The Low-Down on Asbestos: Why You Need It Removed

Prior to the 1980s, asbestos was used as a material for roofing because of its natural chemical properties: it’s fire-resistant, and won’t succumb to chemical damage or wear over time. As a construction material, it’s also excellent for sound absorption. This means that asbestos can now be found in many roofs all over New Zealand. But this is a problem, because it is a major health hazard.

We encounter asbestos all the time, and today we’re going to take you through why it’s a dangerous thing to have in your household, and why you should have it removed as quickly as possible.

What is it?


You have most likely heard the word before, but what exactly is asbestos? It is a naturally occurring fibrous material which flakes easily, but the fibres themselves are very strong. We’ll get into the health risks of it soon, but for now here is the basic breakdown of the kinds of asbestos:

Chrysotile


While the colours aren’t that easy to differentiate in different kinds of asbestos, chrysotile is usually classified as the “white” one. This was the most commonly used kind in building and housing back when it was still good practice to use asbestos, so it is now the most commonly encountered kind. It was used because of its toughness. Even though it crumbles easily, the fibre bundles have the strength of a human fingernail, and can be woven, making it ideal as a building material.

Amosite


This one is the “brown” asbestos. Second most commonly used in building projects, its fibres are long and needle-like rather than winding like chrysotile. This kind is also considerably more hazardous to human health.

Crocidolite


“Blue” asbestos was used in some instances for pipe-insulation, although it was used considerably less than the first two kinds in the construction of New Zealand homes. Along with amosite, this kind of asbestos is considered a larger health risk.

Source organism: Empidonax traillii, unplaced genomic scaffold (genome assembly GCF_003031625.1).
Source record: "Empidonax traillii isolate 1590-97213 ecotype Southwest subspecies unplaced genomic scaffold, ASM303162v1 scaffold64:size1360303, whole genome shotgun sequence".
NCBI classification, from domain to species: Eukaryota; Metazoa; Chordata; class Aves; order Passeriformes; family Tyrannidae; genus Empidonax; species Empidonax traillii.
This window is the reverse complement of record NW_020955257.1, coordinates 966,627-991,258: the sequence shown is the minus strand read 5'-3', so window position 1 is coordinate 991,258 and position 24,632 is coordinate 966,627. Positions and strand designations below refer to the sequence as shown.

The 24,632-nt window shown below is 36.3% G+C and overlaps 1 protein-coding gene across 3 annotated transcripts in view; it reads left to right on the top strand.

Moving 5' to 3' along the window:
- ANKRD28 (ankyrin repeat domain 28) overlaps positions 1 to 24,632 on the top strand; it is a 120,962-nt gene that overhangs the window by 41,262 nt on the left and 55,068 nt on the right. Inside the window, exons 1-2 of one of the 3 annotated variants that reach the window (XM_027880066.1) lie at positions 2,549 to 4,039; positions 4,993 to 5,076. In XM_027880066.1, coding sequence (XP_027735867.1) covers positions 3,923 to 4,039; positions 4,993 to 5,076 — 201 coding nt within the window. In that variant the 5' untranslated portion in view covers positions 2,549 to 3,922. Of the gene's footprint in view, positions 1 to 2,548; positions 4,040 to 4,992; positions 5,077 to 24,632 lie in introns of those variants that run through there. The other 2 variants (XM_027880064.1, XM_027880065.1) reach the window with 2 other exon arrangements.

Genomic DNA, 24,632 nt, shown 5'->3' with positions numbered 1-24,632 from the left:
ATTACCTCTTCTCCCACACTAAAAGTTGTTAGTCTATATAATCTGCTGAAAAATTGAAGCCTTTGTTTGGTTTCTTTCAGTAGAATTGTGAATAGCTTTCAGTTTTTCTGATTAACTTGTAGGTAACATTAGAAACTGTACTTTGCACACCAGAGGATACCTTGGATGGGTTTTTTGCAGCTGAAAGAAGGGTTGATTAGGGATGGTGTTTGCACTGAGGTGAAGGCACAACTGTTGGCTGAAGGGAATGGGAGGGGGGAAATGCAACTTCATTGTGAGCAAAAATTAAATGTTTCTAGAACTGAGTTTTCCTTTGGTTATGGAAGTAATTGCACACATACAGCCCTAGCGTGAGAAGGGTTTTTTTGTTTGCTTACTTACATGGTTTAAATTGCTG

There are technically six kinds of asbestos, however for the purpose of this blog we have focused on these three because they are the most commonly encountered kinds in New Zealand.

What are the health risks?


Asbestos is a carcinogen, which means that it can cause cancer in humans when they come into contact with it. One particular form of cancer that asbestos causes is mesothelioma. Asbestos exposure is the only known cause of this particular cancer, which causes tumours on the outer lining of the lungs, abdomen, and heart. It takes 20 to 50 years to manifest after contact.

The reason asbestos is so dangerous is because if the material is disturbed even the slightest bit, it will release large amount of miniscule fibres into the air, which are subsequently inhaled by anyone in close contact with it. Loose asbestos fibres are considered a major health risk and should only be handled by professionals, so if your house was built prior to the 1980s and you suspect you could have asbestos in your ceiling, do not attempt to remove it yourself, as you could put yourself in danger of cancer and other health issues later in life.

How do we get rid of it?


At Paul Milne, we understand the dangers of asbestos in a residential environment. Even if you aren’t in direct contact with it, the fibres of asbestos can make their way from your roof into your living spaces and affect the health of your family. The best approach to handling the problem is usually getting rid of the material entirely, rather than sectioning it off and sealing it, as that will just promote further problems should the seal fail.

Give us a call


Paul Milne is your Wellington specialist in asbestos roof removal and replacement, so if you suspect that your roof has asbestos, give us a call today to come and sort it out. Don’t leave it until it’s more of a problem, when the experts can take care of it today.

The Low-Down on Asbestos: Why You Need It Removed